If you’re writing a check to the government tomorrow for tax day, you’re probably not too happy about it. At least you’re not suffering like John Paulson, the hedge fund manager, who is writing checks to the Fed and state for over $1 billion – on top of the $500 million that he paid in estimates last year.
I know, I know: it’s a high class problem that we would all want to have since it would mean making billions of dollars. According to the Wall Street Journal, who covered the story last week, the IRS won’t accept a check for $1 billion; they won’t take checks over $99.99 million (click here for the link). Maybe he’ll write them 10 checks to avoid a $25 wire fee.
Paulson is famous because he bet against housing before the 2008 financial crisis, and, importantly, he bet big. His main fund, the Credit Opportunities Fund, had about $3.5 billion at the end of 2007. His bet against housing resulted in a 340 percent gain for his investors that year, and vaulted his fund $15 billion in assets.
Better yet for Paulson, he gets a percentage of the profits, which apparently landed him a $4 billion paycheck that year. As you might expect, he became the toast of Wall Street and although he wasn’t mentioned in The Big Short (book or movie), someone else wrote a book about him titled, ‘The Greatest Trade Ever.’
That story matters because his tax bill this year relates back to his big 2008 payday. Through clever accounting and tax maneuvering that was perfectly legal, he was able to defer his tax bill until now. Not a bad deal, especially if you can earn a decent return on your money.
The trouble for Paulson, however, is that his performance has run cold in recent years and his business is down. At its peak, he was managing $38 billion, but that’s dropped down to $9 billion in recent years. It’s said that his personal assets, which are thought to be between $4 and $7 billion make up most of the assets at this point.
I vividly remember meeting with a group of unions in Greenwich, Connecticut in 2009 along with another dozen managers like myself. The stock market had bottomed, but we didn’t know it yet because everything was still so shaky.
The room was full of doom and gloom, and even though I had no idea how things would play out, I didn’t think that we were headed for another Great Depression, and that stocks would recover like they always had.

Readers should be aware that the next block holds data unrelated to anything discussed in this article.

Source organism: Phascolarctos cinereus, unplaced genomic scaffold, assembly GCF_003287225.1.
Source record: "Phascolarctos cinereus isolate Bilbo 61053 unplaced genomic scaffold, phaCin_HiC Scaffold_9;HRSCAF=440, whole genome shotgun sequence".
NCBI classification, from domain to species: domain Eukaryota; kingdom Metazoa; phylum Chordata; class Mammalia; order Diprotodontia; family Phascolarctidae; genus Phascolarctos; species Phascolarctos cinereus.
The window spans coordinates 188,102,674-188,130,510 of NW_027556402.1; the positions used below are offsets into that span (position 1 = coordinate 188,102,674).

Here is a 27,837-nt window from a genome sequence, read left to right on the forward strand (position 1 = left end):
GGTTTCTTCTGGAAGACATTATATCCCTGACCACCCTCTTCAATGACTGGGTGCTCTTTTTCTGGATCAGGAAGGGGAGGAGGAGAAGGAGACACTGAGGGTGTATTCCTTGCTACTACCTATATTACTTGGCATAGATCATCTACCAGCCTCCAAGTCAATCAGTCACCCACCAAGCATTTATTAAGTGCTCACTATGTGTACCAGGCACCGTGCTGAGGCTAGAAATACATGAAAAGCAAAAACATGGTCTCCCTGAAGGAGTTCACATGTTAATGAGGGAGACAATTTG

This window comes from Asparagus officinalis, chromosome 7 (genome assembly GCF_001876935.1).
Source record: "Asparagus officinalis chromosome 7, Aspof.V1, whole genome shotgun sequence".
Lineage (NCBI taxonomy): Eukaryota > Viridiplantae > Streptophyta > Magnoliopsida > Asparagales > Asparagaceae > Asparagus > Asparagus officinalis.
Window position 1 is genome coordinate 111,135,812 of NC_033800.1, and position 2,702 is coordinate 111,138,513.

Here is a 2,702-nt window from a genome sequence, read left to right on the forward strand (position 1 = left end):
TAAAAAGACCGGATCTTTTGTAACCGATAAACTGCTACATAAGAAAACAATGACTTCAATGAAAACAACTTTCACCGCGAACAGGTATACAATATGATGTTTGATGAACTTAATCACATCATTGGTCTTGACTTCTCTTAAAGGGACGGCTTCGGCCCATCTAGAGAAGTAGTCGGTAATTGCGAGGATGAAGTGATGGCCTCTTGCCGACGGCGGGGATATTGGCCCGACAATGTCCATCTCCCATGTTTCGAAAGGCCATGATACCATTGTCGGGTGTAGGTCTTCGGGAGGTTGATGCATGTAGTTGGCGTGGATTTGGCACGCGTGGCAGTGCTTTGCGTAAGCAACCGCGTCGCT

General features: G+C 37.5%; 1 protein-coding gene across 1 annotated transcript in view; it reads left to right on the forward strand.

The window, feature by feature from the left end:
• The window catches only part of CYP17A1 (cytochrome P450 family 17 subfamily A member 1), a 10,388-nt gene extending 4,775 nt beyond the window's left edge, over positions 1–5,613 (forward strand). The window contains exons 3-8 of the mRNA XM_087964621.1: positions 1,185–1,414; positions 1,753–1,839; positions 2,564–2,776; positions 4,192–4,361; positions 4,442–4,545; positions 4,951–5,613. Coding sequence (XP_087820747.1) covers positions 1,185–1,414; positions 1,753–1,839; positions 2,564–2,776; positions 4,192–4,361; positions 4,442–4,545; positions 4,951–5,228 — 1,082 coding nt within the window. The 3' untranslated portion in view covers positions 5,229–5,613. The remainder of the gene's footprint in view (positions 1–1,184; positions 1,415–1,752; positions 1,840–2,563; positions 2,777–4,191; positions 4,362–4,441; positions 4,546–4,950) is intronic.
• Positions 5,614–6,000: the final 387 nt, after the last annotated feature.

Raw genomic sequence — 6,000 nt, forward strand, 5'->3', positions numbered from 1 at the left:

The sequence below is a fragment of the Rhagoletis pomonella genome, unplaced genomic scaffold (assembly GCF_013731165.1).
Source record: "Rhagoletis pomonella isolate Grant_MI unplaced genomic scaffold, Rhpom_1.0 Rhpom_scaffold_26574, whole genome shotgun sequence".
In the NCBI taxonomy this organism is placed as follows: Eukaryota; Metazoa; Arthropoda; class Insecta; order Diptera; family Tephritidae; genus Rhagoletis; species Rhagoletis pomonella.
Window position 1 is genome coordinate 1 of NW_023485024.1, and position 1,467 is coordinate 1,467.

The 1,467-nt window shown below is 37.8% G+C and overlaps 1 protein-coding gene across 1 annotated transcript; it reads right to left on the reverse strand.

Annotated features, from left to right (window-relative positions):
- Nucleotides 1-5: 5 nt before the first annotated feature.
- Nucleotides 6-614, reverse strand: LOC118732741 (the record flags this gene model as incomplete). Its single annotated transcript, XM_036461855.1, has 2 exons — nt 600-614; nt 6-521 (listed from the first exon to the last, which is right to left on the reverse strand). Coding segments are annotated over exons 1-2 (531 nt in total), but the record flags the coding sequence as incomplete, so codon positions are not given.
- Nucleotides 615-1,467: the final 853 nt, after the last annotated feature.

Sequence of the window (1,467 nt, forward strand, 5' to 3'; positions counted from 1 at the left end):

The union leader asked the room, ‘how long will it take for the stock market to recover?’ I thought it was a rhetorical question, but then he pointed at me, because I was sitting at the end of a U-shaped table and was closest to him.
‘Uh,’ I said, as I tried to think of something reasonable. I knew that it took until World War II to recover from the Depression, but that’s mostly a feature of a second crash in 1937 – the market had almost entirely recovered but got hit again.
Plus, stocks were down 90 percent in the Depression, and we were ‘only’ down half that much in 2008. I stuttered, ‘six years,’ and the room erupted with jeers that I could be so naive. As they went around the table, it seemed like the other advisors were competing to come up with gloomier answers: seven years, no, eight! Eleven years, maybe 15!
As it happens, it was around four years; although the folks in Europe just got back to break even last year, so the big time guesses weren’t totally unreasonable.
But the reason that I tell this story is that when the union leader asked everyone to tell them how they should invest, I said, humbly, ‘stocks and bonds.’ Again, I was nearly laughed out of the room.
Most folks pitched hedge funds, and one person said, ‘Paulson just lowered his minimum to $100,000. Although everyone was really excited, I thought that this was bad news – he was going to cash in even more on his recent success. He knew that people would be scrambling to get into his fund, which is exactly what happened.
Things could have worked out differently, but I’m glad that the plain old stock and bond strategy that we had worked out as well as it did. I’m glad that we didn’t pile into funds like Paulson’s, who hasn’t come close to matching the stock market.
I guess I’m sad, though, that I’m not writing a billion check to the government (which is something I never thought I would say).